USPSTF, ACR Recommendations, U.S. Insurance Legislation
United States Preventive Services Task Force (USPSTF)
USPSTF updated screening guidelines updates were just published and now include the recommendation that mammography screening in normal risk women occur every other year beginning at 40 (was 50). Unfortunately, for women with dense breasts, the recommendations incorrectly conclude there is “inadequate” evidence to support adding supplemental screening ultrasound or MRI after a mammogram and fail to recognize the important of annual screening.
- See DBI’s Public Position, “The USPSTF Guideline Should Not Apply to Women with Dense Breasts.”
- NEXT WEEK: look for JBI Opinion piece, “USPSTF Guideline Fails to Address Dense Breasts,” which includes a literature review. We will also share DBI comments to the USPSTF.
2023 ACR Screening Recommendations for Women at Higher Risk
New recommendations just published! For women at higher-than-average risk of breast cancer, the ACR recommends annual digital mammography, beginning between ages 25 and 40, and supplemental screening, depending on risk, with breast MRI as the supplemental method of choice. Notably, women with extremely dense breasts are considered to have approximately twice the “average” risk, and for women with dense breasts who desire supplemental screening, breast MRI is recommended.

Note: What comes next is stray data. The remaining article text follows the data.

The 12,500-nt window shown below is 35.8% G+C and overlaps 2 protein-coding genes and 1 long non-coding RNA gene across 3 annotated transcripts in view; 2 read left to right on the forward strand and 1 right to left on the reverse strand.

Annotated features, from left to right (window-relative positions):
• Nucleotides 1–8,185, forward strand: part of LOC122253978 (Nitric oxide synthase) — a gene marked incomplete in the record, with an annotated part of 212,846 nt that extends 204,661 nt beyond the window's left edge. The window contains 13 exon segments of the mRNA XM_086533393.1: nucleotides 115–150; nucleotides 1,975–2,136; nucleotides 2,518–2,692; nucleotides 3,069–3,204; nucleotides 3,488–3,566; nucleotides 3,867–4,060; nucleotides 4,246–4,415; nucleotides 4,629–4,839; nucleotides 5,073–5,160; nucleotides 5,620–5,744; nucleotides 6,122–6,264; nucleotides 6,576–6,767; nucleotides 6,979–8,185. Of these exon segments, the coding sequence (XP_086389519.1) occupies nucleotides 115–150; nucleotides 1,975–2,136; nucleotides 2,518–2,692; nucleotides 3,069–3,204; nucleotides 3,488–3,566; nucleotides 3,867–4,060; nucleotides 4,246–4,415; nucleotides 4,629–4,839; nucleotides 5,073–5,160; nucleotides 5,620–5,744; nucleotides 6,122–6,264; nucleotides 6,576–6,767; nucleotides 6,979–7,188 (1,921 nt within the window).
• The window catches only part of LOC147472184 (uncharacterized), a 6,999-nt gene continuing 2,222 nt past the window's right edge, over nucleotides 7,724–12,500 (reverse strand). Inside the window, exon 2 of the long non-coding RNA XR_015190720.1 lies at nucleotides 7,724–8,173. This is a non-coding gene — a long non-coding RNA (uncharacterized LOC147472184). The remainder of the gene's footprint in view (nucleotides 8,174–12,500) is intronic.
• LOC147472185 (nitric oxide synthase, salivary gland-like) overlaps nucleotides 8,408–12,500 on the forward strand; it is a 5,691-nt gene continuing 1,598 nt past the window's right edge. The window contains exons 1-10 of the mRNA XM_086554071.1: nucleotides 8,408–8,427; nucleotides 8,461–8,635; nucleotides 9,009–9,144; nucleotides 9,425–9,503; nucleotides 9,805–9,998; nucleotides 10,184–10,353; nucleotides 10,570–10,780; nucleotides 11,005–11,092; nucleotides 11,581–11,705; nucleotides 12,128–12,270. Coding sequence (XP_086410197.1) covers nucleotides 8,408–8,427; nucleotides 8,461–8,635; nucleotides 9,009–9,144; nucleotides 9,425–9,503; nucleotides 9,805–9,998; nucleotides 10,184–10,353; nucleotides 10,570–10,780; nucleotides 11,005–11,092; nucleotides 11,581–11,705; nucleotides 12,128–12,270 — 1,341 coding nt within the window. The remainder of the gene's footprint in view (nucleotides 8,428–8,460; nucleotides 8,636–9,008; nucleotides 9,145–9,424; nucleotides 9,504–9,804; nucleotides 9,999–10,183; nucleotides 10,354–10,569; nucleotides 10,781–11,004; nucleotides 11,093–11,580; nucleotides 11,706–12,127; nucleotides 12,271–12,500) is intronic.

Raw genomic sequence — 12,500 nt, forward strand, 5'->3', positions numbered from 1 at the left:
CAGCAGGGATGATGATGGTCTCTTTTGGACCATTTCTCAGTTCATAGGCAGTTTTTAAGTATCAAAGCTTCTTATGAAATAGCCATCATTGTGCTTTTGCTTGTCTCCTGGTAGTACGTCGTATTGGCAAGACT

Federal Bill, the Find It Early Act
The federal insurance bill, the Find It Early Act, has been re-introduced in this session of Congress by Reps. DeLauro and Fitzpatrick. Their announcement HERE.
New U.S. State Insurance Laws
Insurance coverage for breast imaging has been signed into law in:
- Pennsylvania (Act 1 of 2023). The law provides for “all costs associated with one supplemental breast screening every year if a woman is believed to be at an increased risk of breast cancer” due to specified reasons. The law also provides coverage for BRCA-related genetic counseling and genetic testing.
- Maryland (Chapter 0298). The law prohibits, “… except under certain circumstances, insurers, nonprofit health service plans, and health maintenance organizations that provide coverage for diagnostic and supplemental breast examinations from imposing a copayment, coinsurance, or deductible requirement for the examination.”
For more details, please visit the DBI Legislative Information tab.